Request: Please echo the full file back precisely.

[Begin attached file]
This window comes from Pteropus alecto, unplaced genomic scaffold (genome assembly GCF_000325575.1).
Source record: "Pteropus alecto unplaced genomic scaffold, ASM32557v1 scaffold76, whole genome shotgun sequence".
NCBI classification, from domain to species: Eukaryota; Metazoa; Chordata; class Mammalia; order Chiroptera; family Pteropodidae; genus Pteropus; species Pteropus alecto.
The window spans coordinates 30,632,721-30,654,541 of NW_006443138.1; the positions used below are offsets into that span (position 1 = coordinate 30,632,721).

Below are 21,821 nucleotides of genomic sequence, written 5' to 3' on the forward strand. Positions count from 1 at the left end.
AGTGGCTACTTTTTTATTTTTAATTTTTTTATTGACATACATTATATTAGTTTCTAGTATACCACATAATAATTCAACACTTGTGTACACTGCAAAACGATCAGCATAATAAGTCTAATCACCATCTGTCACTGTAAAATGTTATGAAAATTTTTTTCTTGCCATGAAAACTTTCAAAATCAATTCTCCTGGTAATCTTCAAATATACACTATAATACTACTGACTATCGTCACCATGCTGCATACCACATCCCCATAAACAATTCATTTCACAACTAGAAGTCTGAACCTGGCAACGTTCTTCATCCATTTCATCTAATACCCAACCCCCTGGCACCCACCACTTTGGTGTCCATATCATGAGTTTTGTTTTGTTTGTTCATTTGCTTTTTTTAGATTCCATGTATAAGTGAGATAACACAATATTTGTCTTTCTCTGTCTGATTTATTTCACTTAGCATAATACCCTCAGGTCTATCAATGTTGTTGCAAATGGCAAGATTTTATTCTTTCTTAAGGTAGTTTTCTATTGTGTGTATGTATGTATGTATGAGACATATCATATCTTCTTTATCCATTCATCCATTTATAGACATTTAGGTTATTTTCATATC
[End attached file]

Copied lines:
This window comes from Pteropus alecto, unplaced genomic scaffold (genome assembly GCF_000325575.1).
Source record: "Pteropus alecto unplaced genomic scaffold, ASM32557v1 scaffold76, whole genome shotgun sequence".
NCBI classification, from domain to species: Eukaryota; Metazoa; Chordata; class Mammalia; order Chiroptera; family Pteropodidae; genus Pteropus; species Pteropus alecto.
The window spans coordinates 30,632,721-30,654,541 of NW_006443138.1; the positions used below are offsets into that span (position 1 = coordinate 30,632,721).

Below are 21,821 nucleotides of genomic sequence, written 5' to 3' on the forward strand. Positions count from 1 at the left end.
AGTGGCTACTTTTTTATTTTTAATTTTTTTATTGACATACATTATATTAGTTTCTAGTATACCACATAATAATTCAACACTTGTGTACACTGCAAAACGATCAGCATAATAAGTCTAATCACCATCTGTCACTGTAAAATGTTATGAAAATTTTTTTCTTGCCATGAAAACTTTCAAAATCAATTCTCCTGGTAATCTTCAAATATACACTATAATACTACTGACTATCGTCACCATGCTGCATACCACATCCCCATAAACAATTCATTTCACAACTAGAAGTCTGAACCTGGCAACGTTCTTCATCCATTTCATCTAATACCCAACCCCCTGGCACCCACCACTTTGGTGTCCATATCATGAGTTTTGTTTTGTTTGTTCATTTGCTTTTTTTAGATTCCATGTATAAGTGAGATAACACAATATTTGTCTTTCTCTGTCTGATTTATTTCACTTAGCATAATACCCTCAGGTCTATCAATGTTGTTGCAAATGGCAAGATTTTATTCTTTCTTAAGGTAGTTTTCTATTGTGTGTATGTATGTATGTATGAGACATATCATATCTTCTTTATCCATTCATCCATTTATAGACATTTAGGTTATTTTCATATC